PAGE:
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Thread: Deardorff 11x14 Step-up (expansion) Back

  1. #1

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    Deardorff 11x14 Step-up (expansion) Back

    I want to make a 11x14 stepup/expansion back for my Deardorff 8x10 camera. I searched and read it online. It seems the stepup/expension back is a practicable approach for taking 11x14 pictures. I am wondering....
    1) Does this Deardorff 11x14 stepup/expansion back exist?
    2) Who has made it before? Or only custom-made?
    3) Does anybody here have one of those? Your experience of using it?
    4) What are the measurements for this kind of back?
    Thanks.

  2. #2

    Re: Deardorff 11x14 Step-up (expansion) Back

    I am not aware of any attempts by Deardorff to build or offer an 11x14 extension back for one of their 8x10 cameras. Going the other direction (11x14 reducing back to 8x10 or a 12x20 camera to an 8x20 reducing back) is very common. The one conversion that I saw was from a forum member in Arizona if I remember correctly that took an Arca Swiss and had an 11x14 back made for it. Because of the fact that the camera is a mono rail design it was easier to accommodate the proportions.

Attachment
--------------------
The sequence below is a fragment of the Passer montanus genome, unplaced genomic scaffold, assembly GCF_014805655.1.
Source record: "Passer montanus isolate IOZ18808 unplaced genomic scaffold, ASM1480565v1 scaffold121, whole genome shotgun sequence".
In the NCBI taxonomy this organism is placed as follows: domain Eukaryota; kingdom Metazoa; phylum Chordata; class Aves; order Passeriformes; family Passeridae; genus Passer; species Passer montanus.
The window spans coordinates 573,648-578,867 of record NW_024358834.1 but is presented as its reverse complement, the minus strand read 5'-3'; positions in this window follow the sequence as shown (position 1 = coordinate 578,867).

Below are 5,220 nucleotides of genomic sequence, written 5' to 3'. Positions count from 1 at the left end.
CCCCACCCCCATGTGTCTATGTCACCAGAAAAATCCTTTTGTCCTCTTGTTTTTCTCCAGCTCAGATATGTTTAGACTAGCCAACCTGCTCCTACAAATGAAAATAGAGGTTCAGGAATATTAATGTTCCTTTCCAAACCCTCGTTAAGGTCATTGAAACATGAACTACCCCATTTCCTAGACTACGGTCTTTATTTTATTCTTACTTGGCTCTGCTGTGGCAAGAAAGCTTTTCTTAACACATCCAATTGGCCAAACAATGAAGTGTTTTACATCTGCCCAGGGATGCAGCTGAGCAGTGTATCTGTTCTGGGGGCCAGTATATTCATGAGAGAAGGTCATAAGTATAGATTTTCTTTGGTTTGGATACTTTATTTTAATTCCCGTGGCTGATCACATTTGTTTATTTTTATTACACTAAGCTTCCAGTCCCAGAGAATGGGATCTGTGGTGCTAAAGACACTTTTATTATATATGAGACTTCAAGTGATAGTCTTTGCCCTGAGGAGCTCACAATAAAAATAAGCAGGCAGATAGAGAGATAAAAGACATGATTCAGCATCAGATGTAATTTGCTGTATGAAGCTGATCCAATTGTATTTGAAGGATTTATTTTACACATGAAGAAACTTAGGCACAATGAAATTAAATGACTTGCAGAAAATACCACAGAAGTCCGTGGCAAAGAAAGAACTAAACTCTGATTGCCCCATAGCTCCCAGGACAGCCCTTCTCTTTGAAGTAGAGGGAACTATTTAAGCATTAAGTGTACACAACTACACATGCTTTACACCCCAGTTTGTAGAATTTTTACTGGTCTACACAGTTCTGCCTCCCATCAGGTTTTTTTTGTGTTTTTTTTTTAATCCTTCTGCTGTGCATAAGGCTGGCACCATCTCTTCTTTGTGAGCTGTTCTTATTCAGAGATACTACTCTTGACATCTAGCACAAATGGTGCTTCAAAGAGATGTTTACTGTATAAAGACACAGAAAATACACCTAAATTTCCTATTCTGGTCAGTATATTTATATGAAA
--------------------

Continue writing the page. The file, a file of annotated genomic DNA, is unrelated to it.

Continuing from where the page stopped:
As an owner of a Deardorff 11x14 and a number of 8x10 field cameras, the issue from my perspective is stabilizing a nearly doubling of the back proportions, maintaining a center lens board position with additional rise flexibility and dealing with the fact that a 24" lens is about normal and the use (potentially) for 30" and 35"lenses regularly. My point is that you may have to add a second bellows to the extension and figure out how to center your lens board position with a normal amount of additional rise. I am sure that it can be done.